On the Sidewalk Labs website is a 200-page document explaining its vision for a smart neighborhood in Toronto. It’s packed with illustrations that show a warm, idyllic community full of grassy parks, modular buildings and underground tunnels with delivery robots and internet cabling inside. The text describes “a truly complete community” that’s free of cars and committed to reducing its carbon footprint. Underpinning everything is a network of sensors that can monitor noise, traffic and pollution, collecting the troves of data required to understand and improve the city’s design.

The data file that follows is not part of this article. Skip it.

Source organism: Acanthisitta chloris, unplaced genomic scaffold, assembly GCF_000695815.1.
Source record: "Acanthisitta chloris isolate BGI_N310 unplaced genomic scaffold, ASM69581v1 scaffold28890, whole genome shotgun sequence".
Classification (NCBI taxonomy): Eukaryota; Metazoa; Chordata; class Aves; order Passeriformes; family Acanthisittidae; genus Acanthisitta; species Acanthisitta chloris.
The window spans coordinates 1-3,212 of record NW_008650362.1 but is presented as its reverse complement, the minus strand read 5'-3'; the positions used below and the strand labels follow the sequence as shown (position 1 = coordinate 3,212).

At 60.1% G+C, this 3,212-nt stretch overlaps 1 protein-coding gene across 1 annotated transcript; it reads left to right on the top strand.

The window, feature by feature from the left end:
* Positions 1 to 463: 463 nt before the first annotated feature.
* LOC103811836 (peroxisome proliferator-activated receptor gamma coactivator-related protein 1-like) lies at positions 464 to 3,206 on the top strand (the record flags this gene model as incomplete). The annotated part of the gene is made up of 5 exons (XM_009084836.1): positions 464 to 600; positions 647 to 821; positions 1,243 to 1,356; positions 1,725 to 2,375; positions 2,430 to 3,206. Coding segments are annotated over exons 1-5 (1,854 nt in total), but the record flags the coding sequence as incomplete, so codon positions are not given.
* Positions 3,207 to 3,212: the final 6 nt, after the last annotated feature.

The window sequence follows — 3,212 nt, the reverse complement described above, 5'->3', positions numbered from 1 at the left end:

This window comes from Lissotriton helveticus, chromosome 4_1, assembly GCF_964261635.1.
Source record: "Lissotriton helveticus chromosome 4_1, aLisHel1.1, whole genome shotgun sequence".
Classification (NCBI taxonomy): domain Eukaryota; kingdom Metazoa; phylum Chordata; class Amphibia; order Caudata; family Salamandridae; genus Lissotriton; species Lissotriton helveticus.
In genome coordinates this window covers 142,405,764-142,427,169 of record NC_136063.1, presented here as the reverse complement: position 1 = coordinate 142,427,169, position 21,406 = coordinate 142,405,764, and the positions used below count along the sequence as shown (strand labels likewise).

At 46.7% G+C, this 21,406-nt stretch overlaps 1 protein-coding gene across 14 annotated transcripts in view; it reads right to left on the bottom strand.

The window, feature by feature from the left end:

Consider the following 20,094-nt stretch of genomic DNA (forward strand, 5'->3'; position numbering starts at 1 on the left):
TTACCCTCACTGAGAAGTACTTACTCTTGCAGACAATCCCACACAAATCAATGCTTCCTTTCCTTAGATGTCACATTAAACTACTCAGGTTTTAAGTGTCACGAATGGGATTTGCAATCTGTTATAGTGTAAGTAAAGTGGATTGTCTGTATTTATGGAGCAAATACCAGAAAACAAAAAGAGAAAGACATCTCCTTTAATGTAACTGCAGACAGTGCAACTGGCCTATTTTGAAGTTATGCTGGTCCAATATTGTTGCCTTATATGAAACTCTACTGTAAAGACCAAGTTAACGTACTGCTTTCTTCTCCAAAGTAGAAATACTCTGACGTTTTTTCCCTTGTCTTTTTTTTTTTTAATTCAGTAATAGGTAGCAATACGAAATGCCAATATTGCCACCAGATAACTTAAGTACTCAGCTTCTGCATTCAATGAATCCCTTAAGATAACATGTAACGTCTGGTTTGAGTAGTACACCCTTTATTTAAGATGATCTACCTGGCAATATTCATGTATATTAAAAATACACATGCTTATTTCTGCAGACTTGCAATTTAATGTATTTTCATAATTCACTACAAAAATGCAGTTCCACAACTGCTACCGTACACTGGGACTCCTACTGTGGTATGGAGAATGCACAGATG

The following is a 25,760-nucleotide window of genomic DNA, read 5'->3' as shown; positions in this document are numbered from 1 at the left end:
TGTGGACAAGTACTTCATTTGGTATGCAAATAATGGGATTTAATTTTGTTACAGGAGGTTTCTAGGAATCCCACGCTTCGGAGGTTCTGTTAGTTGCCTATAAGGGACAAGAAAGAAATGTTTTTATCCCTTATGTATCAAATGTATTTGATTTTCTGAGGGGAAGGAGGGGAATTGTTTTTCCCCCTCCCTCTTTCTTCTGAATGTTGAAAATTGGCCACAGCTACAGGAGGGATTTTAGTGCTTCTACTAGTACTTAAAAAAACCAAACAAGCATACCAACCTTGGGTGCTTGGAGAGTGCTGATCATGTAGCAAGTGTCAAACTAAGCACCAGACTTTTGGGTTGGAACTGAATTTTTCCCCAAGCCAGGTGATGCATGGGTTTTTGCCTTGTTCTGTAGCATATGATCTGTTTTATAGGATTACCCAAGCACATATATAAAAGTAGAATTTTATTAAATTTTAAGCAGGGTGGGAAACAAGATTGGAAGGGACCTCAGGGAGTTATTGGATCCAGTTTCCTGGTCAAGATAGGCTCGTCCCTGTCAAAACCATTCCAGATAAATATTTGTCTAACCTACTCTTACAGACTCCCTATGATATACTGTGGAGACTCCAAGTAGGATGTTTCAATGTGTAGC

Flipping through the pages, it’s easy to see how the company — an offshoot of Google parent Alphabet — was chosen to revitalize the Lake Ontario waterfront. The lengthy pitch document, however, is just a taste of what the area might become. It’s a dreamy but meticulously thought-out mood board summarizing what Sidewalk Labs has been pondering for the past two years. Reading it cover to cover, you can get lost in the scale and ambition of such a project. Most companies would struggle to execute just one aspect of the plan: autonomous transit, for instance, or buildings that can be quickly and cheaply repurposed depending on the time of day or needs of the city.
Sidewalk Labs, however, wants to do it all….
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